Israeli Start-Up Zerto Aims to Bring Disaster Recovery to the Cloud
Bad things happen in business, so you have to have a plan to keep things running. In enterprise IT circles this is called “disaster recovery” and “business continuity.” Fire, floods, earthquakes, terrorist attacks: You name it, every type of unplanned disaster known to man has its business impact, and that puts businesses in the uncomfortable and often expensive position of having to plan for the worst kind of “what-if” scenarios.
For businesses that can afford it, the ideal thing to have is a redundant copy of the company’s IT infrastructure. When disaster strikes, the existing gear can fail over to the extra gear and keep things running. The problem is, this means bearing the cost of acquiring and maintaining roughly twice the infrastructure that you need on a day-to-day basis. The costs are numerous: Added staffing, rented space in a data center, energy, bandwidth, etc.
You’d think that by now someone would have figured out how to tackle this problem using cloud computing, and, as of today, you’d be right. An Israeli start-up called Zerto is coming out of stealth mode with exactly this kind of service in mind.
I talked with Ziv Kedem, Zerto’s CEO. He told me that disaster recovery is a problem that’s crying out for a cloud-based solution. “It’s something you only want when you really need it. When you build a disaster recovery system, you have to buy all the servers and storage and all the other things that go into it, and then you have to pay all the operational overhead. It quickly gets expensive and complex to manage.”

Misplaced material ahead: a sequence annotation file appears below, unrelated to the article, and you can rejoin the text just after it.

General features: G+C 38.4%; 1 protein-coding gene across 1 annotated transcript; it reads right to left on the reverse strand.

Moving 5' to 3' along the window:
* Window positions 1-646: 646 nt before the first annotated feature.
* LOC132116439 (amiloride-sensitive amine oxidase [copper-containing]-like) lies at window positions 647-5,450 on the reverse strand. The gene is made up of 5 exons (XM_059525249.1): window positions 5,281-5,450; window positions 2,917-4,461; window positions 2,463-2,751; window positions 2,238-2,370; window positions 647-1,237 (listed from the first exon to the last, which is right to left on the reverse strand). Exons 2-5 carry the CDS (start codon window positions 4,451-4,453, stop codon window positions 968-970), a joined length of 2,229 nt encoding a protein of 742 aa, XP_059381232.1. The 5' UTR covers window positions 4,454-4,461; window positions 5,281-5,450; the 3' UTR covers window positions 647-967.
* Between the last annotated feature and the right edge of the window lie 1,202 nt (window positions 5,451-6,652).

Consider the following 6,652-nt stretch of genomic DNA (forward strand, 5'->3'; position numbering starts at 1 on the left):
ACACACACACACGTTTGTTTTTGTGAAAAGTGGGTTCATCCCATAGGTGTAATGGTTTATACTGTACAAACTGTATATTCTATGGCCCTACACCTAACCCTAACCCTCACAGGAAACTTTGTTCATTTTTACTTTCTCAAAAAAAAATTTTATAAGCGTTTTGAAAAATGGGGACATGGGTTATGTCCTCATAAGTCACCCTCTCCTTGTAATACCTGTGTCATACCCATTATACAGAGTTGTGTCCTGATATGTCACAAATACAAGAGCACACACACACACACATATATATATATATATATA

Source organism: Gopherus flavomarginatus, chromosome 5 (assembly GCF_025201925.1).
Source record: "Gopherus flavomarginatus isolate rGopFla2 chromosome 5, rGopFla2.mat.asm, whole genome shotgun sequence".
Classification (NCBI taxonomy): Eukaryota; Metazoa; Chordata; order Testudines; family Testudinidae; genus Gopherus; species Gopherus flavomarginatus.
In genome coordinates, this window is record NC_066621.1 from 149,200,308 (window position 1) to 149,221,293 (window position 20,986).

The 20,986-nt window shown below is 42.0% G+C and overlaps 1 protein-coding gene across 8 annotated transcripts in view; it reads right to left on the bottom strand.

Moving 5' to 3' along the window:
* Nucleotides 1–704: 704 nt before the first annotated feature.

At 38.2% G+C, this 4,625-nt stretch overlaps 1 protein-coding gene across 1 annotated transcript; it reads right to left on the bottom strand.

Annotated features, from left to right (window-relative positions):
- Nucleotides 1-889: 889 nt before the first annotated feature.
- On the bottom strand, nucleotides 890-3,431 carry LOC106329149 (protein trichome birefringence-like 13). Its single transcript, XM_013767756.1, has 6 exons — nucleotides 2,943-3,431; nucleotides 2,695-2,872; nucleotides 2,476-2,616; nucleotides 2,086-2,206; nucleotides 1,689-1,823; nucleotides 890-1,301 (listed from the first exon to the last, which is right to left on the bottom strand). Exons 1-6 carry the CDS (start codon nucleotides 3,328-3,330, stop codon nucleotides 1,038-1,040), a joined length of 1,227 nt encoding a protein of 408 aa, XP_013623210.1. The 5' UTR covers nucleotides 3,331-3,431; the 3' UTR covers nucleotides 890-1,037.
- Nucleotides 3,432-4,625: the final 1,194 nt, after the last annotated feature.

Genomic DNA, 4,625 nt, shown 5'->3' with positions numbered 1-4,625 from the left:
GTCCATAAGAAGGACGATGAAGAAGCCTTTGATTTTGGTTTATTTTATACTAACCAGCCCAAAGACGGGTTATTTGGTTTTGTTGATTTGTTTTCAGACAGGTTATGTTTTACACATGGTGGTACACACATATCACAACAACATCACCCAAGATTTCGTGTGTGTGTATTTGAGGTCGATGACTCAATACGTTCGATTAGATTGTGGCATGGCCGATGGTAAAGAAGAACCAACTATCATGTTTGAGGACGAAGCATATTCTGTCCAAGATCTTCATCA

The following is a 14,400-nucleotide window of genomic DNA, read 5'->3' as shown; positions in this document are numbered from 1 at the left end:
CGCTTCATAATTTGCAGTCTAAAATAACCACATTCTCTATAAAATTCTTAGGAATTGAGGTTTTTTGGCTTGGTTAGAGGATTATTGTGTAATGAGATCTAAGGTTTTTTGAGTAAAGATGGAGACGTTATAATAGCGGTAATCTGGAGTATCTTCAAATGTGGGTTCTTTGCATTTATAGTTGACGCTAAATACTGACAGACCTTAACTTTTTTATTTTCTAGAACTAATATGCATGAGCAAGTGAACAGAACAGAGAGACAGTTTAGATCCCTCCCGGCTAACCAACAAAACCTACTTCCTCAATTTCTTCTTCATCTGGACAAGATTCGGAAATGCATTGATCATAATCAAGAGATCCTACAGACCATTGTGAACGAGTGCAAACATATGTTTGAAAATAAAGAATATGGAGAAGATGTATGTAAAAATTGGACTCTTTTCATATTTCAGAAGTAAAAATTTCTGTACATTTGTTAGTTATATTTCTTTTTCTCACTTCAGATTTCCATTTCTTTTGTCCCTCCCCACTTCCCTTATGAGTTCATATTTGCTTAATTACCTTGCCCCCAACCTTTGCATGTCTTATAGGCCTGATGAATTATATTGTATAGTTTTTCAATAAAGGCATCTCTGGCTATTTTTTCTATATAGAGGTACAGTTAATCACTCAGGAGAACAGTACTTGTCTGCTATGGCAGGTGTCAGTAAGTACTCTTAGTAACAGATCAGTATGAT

Zerto’s approach takes advantage of a key cloud technology — virtualization — running several virtual computers within the confines of one or more physical computers. It used to be that truly vital applications were too important to entrust to a virtual machine, Ziv told me. Now, everything is being virtualized, so, as part of the disaster-planning process, they need to be replicated. Zerto moves the business of replication to the hypervisor, the software used to manage virtual machines. This, he says, is a key capability missing for enterprises that want to rely more on the cloud.
The company is backed by more than $6 million in investments from Battery Ventures and Greylock Partners. Kedem and his brother Oded are the founders. They were behind a previous disaster recovery company called Kashya that was required by EMC for $150 million in 2006 and is now known by the EMC brand RecoverPoint.
Zerto plans to work with several cloud service providers and is currently in testing with three specific cloud companies, though it won’t say yet who they are. It will also work with private clouds. It is also on trial in five large companies — it wouldn’t name them yet, either. But my guess is we’ll be hearing more from Zerto later this year.